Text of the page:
According to Gujarat’s State Action Plan on Climate Change, unveiled by state CM Vijay Rupani between 1986-2019, the mean temperature rise in the last 33 years between 1986 and 2019 is 2.9 degrees Celsius.
Gujarat has been witnessing the highest ever rise in mean temperature due to anthropogenic emissions that can further go up to 5 degrees Celsius by the end of the 21st century. According to Gujarat’s State Action Plan on Climate Change, unveiled by state CM Vijay Rupani between 1986-2019, the mean temperature rise in the last 33 years between 1986 and 2019 is 2.9 degrees Celsius. Anthropogenic emissions refer to emissions associated with human activities like deforestation, use of fossil fuels, land-use changes.
The report published by the Gujarat climate change department further said that precipitation i.e rainfall and temperature too will increase over Gujarat, the former by 15 to 20 per cent and the latter by 1.5 to 5 degrees Celsius by the end of the 21st Century. Teams of the Indian Institute of Management-Ahmedabad (IIMA) and the Indian Institute of Technology- Gandhinagar (IIT-Gn) also worked on the climate project, reported the Indian Express.
The report that uses data from the Indian Meteorological Department (IMD) between 1971 and 2000 as its reference period also warns that the frequency of hot days and hot nights and heatwaves will rise considerably. The future climate predictions are grouped into three categories, near-term (2011-2040), midterm (2041 to 20270), and far-term (2071-2100).
The climate study by SAPCC further establishes that the mean temperature increased in the range of 0.2 to 2.9 degrees Celsius between 1986 and 2019 and between 01.2 to 0.7 degrees Celsius between 1951 and 1985.
Hence taking them earlier years as a reference point, the SAPCC predicted that the mean annual temperature at Gujarat can rise upto 1.1 degree Celsius in the near term if the situations are optimistic and highest upto 1.3 degrees Celsius in worst environment scenarios. Similarly, in far-term it can rise upto 4.9 degrees Celsius in a pessimistic scenario or at least 1.2 to 1.5 degrees with situations that are conducive.
Factors affecting mean temperature rise
Considering anthropogenic emissions as the concurrent reason for mean temperature rise, Bimal Mishra, associate professor at IIT-Gn said climate mitigation is the key solution to check the temperature rise. He further said that although at local levels having water bodies and afforestation can mitigate effects in an urban setting but climate alone cannot be controlled by local factors.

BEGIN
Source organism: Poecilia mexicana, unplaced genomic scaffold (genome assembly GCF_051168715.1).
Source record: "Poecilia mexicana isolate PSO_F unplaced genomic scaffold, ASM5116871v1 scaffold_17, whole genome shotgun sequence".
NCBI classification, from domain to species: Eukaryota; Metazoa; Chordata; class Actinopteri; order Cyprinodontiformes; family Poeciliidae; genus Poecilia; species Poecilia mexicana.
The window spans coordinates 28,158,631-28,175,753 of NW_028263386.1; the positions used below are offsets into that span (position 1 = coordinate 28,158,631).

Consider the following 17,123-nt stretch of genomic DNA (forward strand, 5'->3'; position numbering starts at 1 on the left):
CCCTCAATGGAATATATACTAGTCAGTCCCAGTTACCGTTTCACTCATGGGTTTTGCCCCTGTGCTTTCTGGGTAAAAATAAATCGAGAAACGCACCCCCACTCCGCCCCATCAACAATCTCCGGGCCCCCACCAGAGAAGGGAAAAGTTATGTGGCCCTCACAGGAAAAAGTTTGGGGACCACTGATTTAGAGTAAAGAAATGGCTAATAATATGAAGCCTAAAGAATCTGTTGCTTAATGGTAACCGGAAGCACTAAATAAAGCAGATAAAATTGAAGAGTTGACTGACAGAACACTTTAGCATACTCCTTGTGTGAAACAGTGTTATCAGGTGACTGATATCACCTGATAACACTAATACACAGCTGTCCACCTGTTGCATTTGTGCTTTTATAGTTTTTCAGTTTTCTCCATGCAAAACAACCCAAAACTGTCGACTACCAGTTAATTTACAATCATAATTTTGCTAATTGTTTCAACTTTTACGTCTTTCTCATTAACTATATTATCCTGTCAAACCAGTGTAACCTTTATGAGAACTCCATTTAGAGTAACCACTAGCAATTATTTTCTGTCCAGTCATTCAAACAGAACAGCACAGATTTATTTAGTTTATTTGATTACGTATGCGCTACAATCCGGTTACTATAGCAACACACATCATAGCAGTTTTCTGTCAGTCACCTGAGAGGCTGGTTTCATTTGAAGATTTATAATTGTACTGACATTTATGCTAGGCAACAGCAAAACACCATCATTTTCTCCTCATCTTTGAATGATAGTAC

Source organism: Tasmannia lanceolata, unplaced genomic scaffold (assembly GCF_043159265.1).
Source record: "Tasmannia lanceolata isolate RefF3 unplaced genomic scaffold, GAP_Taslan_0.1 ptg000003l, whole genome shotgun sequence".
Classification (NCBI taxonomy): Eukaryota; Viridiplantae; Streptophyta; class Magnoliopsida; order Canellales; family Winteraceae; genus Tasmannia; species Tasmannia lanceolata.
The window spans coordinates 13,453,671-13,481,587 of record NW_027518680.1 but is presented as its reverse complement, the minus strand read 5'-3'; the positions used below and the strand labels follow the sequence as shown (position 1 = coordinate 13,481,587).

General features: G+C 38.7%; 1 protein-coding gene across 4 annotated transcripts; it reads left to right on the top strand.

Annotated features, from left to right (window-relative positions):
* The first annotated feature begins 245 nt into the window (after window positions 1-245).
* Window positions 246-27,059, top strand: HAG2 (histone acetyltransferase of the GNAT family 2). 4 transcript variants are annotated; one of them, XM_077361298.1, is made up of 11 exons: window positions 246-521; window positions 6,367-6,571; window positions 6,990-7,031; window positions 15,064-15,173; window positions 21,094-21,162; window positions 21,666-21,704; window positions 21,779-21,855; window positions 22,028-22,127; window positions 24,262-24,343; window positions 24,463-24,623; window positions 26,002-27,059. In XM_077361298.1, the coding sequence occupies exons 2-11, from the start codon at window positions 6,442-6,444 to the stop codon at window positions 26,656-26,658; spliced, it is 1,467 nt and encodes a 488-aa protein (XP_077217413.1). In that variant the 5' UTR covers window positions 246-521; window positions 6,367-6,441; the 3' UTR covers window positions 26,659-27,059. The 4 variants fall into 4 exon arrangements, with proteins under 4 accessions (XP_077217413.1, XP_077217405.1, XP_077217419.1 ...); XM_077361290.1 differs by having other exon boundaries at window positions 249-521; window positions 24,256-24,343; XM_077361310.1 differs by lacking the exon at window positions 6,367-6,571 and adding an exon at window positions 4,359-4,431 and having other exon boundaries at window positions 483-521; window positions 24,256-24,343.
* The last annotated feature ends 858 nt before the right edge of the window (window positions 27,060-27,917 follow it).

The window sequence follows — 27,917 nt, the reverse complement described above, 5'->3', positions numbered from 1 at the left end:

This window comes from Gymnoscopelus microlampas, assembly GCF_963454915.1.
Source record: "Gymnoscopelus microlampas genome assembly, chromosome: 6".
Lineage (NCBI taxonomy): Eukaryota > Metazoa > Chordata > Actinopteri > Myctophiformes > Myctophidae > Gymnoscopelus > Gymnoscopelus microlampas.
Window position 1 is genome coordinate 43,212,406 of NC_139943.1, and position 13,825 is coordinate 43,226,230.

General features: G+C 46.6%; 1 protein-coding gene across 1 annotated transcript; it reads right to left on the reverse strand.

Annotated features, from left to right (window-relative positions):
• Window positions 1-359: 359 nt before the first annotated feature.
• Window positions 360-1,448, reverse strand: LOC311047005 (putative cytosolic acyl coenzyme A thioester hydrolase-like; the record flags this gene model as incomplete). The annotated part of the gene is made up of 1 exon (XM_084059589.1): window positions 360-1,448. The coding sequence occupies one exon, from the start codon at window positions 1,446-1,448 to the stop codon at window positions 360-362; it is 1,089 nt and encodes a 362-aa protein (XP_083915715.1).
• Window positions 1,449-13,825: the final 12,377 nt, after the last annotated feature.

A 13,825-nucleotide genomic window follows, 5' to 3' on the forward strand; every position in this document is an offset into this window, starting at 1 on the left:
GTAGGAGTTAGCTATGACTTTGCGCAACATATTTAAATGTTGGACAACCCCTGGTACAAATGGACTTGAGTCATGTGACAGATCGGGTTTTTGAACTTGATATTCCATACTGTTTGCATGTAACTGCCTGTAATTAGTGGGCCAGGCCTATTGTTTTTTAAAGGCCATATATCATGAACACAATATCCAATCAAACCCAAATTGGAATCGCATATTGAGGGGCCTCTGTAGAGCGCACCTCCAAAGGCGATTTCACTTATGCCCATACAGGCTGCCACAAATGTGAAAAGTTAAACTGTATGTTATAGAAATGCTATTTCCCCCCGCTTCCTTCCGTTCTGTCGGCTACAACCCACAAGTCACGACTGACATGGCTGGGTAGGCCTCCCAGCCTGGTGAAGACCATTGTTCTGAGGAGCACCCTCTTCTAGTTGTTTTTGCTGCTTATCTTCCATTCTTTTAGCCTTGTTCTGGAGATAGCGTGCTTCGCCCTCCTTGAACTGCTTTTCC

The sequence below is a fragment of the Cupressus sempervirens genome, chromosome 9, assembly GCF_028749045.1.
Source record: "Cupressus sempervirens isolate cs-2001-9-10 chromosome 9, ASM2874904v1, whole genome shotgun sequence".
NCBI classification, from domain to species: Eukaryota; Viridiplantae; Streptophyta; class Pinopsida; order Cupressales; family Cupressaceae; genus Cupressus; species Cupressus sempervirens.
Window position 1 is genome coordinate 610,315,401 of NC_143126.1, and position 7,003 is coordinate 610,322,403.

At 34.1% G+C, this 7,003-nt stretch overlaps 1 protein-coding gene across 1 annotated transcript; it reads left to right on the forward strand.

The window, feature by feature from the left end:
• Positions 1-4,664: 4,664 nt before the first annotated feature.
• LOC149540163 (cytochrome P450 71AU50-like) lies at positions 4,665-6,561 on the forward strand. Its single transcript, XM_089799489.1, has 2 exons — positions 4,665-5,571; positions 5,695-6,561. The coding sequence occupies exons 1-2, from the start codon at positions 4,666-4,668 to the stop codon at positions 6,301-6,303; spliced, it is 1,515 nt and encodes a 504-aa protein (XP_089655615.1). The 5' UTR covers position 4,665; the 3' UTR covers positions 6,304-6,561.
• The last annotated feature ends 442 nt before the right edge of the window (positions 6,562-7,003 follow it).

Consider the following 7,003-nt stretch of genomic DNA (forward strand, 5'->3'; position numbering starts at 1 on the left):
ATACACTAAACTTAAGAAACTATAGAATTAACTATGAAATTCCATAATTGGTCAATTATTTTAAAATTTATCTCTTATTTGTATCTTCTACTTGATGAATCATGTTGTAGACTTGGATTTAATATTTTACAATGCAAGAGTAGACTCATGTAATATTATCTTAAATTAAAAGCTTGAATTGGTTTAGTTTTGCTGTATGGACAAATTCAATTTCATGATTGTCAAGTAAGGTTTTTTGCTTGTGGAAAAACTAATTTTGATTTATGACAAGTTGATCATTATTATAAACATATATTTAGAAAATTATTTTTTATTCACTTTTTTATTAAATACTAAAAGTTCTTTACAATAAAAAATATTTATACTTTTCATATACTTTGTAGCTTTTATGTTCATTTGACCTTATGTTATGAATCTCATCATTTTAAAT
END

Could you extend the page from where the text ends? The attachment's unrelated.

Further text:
He mentioned that the rise in maximum temperature is inclined towards the north and north-eastern districts of Bangalore like Anand, Kheda, Gandhinagar, Sabarkantha, Dahod, Aravalli, Banaskantha, Mehsana, Gandhinagar. Districts like Surendranagar, Ahmedabad and parts of Kutch can also see upto 4.4 degrees Celsius rise in mean temperature.
According to Bimal Mishra, Gujarat should take lessons from the west (cities like Boston, Brooklyn) to adapt to heatwaves as even with building canal capacity in the state, he says has done little towards heatwave adaptation. Districts of Porbandar, Junagadh, Devbhoomi Dwarka, Gir Somnath, Kutch face the highest number of heatwaves.
Mishra further suggested clean energy, heatwave solution by municipal corporations, and warning people beforehand as a long-term solution to combat heatwaves and decrease mortality due to it in the state.
The action plan warns the coast in Gujarat with rising sea level and demarcates it to be under “high to very high-risk category”. The northwestern parts of the Gulf of Khambhat, western parts of Kutch, northernmost parts of Kutch belong to the high-risk category.
Major environmental risks predicted
The main risks pertain to rising temperature, precipitation, and rise in sea level., suggest the Gujarat climate change department. These environmental changes can in turn affect agriculture, infrastructure, economic sectors and population growth. Higher projected rainfall and extremes can affect productivity, an official said. . Gujarat has 50 per cent population employed with agriculture contributing 9.5 per cent to the state GDP. 54 per cent state land is dependent on rain while 60 per cent is drought-prone. Crop yield is already showing a declining trend, finds impact assessment study. Moreover, Grassland deterioration can affect the productivity of livestock and animal husbandry sector.
Adaptation strategies incorporated by the Agri sector are a collection of crops with short cycles, variation in cropping schemes, crop rotation, altering planting and harvesting time, modern irrigation techniques and crop-management techniques.
Financing of mitigation of climate change initiatives
The action plan suggests strategies for financing Climate Change with a special fund solely for the purpose. The first of its kind will take care of the effective implementation of the State Action Plan, channelise investments from donor agencies, developed countries to implement Climate Change Mitigation and Adaptation Projects.
The government will set up an agency to focus on the Green/Climate finance of the GIFT City premise in Gandhinagar. Chief Minister’s Executive Council on Climate Change will be established. The Climate change department will be the nodal body for coordinating activities of the newly formed council with members of private, public sectors, research institutes, academia aimed at mitigating climate change.